RETIREMENT Primer – #1 SOCIAL SECURITY

In theory, when you turn 62 years old in America, most people qualify to get some kind of monthly Social Security check for the rest of their life.  That check might not be large, but if you earned money and paid your taxes over a lifetime, that check should be coming.

         Over 40% of people
              ARE NOT SAVING FOR RETIREMENT,
                   They are relying on Social Security alone…

If you are older – say 50, 60, almost 70 – then you might still be able to generate income at work, but you might be direly holding your breath until Social Security kicks in.  Saving Cash Money is still essential, because there is some fear of Social Security turning upside down after the massive Baby Boomer Generation devours it.  Either way, Social Security payout varies depending on when you DECIDE to start taking it.  The earlier you start taking payments, the smaller the monthly check will be forever. Also, it’s important to know that S.S. is calculated based on how much money was earned throughout life.

Quick Social Security facts:

— Average S.S. payout is $1180 per month
— Maximum S.S. payout is $2,360 per month
— To get the maximum S.S. payout you had to earn $107,000 per year
S.S. payout amount is derived from dividing the highest 35 years of income by 12
— You can start taking S.S. at 62, but the payout is increasingly larger if you can wait until 70.  Look at the chart below to see how this works!  If you wait until 70, your payout will be 32% more than if you start taking payments at 62.

SOCIAL SECURITY PAYOUT, per month:
62 years old:  $750/month  —  $9000 / year
63 years old:  + slight increase
64 years old:  + slight increase
65 years old:  + slight increase
66 years old:  $1,000/month  — $12,000 / year  ( 66 – official Social Security payout number goes)
67 years old:  + slight increase
68 years old:  + slight increase
69 years old:  + slight increase
70 years old: $1,350/month   —  $16,200 / year

66 years old is actually the official year of Social Security payout – but you can opt to take payments as early as 62 anyways (at a reduced rate) or hold out until 70 (at an increase rate)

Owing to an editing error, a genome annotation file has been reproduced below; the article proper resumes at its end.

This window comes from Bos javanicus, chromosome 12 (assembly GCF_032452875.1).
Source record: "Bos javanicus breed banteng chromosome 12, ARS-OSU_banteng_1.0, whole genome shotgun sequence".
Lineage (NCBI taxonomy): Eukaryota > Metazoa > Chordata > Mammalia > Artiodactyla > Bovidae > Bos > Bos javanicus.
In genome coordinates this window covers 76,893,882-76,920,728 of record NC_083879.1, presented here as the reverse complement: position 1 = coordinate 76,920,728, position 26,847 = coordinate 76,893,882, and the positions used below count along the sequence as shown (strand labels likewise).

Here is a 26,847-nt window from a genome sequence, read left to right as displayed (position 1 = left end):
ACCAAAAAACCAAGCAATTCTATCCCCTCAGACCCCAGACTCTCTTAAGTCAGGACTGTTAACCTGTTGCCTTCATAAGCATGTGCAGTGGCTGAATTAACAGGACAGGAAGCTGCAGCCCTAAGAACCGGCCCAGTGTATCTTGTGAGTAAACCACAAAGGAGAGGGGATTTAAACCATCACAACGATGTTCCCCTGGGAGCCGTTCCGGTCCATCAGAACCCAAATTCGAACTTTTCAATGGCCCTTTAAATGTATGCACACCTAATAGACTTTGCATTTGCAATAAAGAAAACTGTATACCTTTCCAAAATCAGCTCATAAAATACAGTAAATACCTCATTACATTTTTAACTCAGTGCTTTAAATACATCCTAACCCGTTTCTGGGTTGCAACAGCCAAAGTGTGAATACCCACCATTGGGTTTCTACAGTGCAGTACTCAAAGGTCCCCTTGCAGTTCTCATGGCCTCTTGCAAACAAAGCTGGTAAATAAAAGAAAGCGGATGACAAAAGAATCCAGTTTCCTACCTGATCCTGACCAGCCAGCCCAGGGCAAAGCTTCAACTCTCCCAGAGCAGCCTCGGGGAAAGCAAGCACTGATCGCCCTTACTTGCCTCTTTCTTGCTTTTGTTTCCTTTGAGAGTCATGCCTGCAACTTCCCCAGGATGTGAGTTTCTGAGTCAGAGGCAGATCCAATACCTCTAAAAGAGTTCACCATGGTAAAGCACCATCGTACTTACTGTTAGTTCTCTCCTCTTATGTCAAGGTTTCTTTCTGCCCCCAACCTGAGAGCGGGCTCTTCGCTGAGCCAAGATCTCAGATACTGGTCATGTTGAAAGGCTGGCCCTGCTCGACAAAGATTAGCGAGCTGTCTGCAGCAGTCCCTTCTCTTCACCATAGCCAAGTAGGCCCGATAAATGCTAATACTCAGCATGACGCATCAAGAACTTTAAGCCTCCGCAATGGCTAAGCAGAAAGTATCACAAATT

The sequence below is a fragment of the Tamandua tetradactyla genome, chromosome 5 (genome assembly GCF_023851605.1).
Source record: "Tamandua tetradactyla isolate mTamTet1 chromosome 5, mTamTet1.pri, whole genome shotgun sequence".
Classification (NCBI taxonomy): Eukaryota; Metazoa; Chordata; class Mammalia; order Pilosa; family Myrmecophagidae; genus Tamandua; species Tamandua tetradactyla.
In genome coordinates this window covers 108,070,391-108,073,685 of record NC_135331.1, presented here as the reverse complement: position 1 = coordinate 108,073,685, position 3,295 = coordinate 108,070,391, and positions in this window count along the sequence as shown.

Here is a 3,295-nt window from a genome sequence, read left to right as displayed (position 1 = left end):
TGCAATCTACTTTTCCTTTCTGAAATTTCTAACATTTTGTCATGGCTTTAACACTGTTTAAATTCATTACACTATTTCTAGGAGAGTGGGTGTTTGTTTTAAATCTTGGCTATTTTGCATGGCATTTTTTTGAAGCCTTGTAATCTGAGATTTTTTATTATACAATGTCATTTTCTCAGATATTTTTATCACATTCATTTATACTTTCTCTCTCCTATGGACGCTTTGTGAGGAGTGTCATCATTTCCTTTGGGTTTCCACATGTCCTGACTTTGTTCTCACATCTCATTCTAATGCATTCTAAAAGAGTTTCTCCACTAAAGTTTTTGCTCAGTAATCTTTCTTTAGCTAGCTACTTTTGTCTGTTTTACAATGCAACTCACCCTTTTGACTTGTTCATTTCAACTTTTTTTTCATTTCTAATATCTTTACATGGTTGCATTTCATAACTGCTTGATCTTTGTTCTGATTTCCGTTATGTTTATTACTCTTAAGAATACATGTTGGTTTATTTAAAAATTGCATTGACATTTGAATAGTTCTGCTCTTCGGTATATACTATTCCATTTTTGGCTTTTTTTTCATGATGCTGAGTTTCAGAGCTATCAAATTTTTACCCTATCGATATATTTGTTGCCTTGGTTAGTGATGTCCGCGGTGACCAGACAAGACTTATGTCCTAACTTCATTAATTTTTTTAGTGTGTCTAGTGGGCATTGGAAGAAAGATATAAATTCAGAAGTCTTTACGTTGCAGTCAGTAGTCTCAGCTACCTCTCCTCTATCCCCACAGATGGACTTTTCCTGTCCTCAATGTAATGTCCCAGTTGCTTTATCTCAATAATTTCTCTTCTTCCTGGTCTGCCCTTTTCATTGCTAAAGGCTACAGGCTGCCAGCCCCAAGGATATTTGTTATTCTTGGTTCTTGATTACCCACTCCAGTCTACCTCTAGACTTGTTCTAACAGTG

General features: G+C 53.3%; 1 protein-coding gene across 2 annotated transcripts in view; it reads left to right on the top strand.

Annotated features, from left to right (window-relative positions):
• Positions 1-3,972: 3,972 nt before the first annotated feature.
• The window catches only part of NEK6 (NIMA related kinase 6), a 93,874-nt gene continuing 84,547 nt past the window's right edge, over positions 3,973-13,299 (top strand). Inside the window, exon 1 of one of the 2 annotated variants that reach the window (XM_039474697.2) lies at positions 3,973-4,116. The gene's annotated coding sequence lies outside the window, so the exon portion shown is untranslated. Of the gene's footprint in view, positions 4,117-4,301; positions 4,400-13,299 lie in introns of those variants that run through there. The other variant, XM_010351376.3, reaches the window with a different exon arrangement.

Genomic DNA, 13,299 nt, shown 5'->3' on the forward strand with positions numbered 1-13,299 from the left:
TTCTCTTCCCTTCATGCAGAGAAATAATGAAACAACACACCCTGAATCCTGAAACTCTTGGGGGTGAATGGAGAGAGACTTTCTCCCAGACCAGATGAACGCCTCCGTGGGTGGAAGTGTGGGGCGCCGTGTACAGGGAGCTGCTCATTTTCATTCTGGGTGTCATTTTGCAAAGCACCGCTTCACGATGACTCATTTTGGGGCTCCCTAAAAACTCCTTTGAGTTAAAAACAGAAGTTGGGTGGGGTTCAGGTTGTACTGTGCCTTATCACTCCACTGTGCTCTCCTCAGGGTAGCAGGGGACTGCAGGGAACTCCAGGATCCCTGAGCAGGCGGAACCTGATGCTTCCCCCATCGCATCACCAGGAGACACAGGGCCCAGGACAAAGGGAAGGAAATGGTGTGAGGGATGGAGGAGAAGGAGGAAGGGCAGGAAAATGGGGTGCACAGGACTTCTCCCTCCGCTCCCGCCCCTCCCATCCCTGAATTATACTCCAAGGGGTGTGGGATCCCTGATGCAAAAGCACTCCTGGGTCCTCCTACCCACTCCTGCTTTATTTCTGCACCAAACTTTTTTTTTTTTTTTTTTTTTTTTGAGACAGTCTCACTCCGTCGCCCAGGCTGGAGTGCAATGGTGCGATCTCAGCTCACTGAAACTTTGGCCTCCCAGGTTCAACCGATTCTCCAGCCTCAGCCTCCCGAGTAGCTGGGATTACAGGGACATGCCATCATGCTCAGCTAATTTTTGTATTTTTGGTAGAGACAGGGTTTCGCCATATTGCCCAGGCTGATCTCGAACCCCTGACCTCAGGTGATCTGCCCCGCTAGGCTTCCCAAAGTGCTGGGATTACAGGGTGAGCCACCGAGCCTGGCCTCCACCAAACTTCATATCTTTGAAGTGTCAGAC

See many calculators, and learn more up-to-date information at: www.socialsecurity.gov

If you have taken many precautions, these amounts of money can sustain you – especially if you have secured yourself permanent housing (and cash for repairs for quite some time) and enough to round out medical insurance needs.  Many people don’t feel the low monthly income of Social Security alone would yield the best retirement, so they aim for greater savings and investments.

Social Security was created as a safety net – since people tend to plan poorly, it was a way of forcing people to pay into their own retirement, the government then grows that investment, and gives it back in your elder years.  Before Social Security, there was a lot of suffering going on with old people who were without money, and work, and many older folks were at levels of EXTREME poverty.

If you are young or old – there are always ways to plan for the future.  Taking a good look at how low Social Security payments are really can become quite motivating.  It’s not always easy to plan for what you can’t see or feel.  Contending with bills today can already be difficult enough, and socking away cash for retirement might seem like a foreign concept.

       Remember, when your wallet or purse gets emptied for no good reason, there is an old person in the future who can’t lift heavy things, or work a 10 hour day, like you can right now – that person is you someday, so take care of them, and keep them in mind from time to time, okay?

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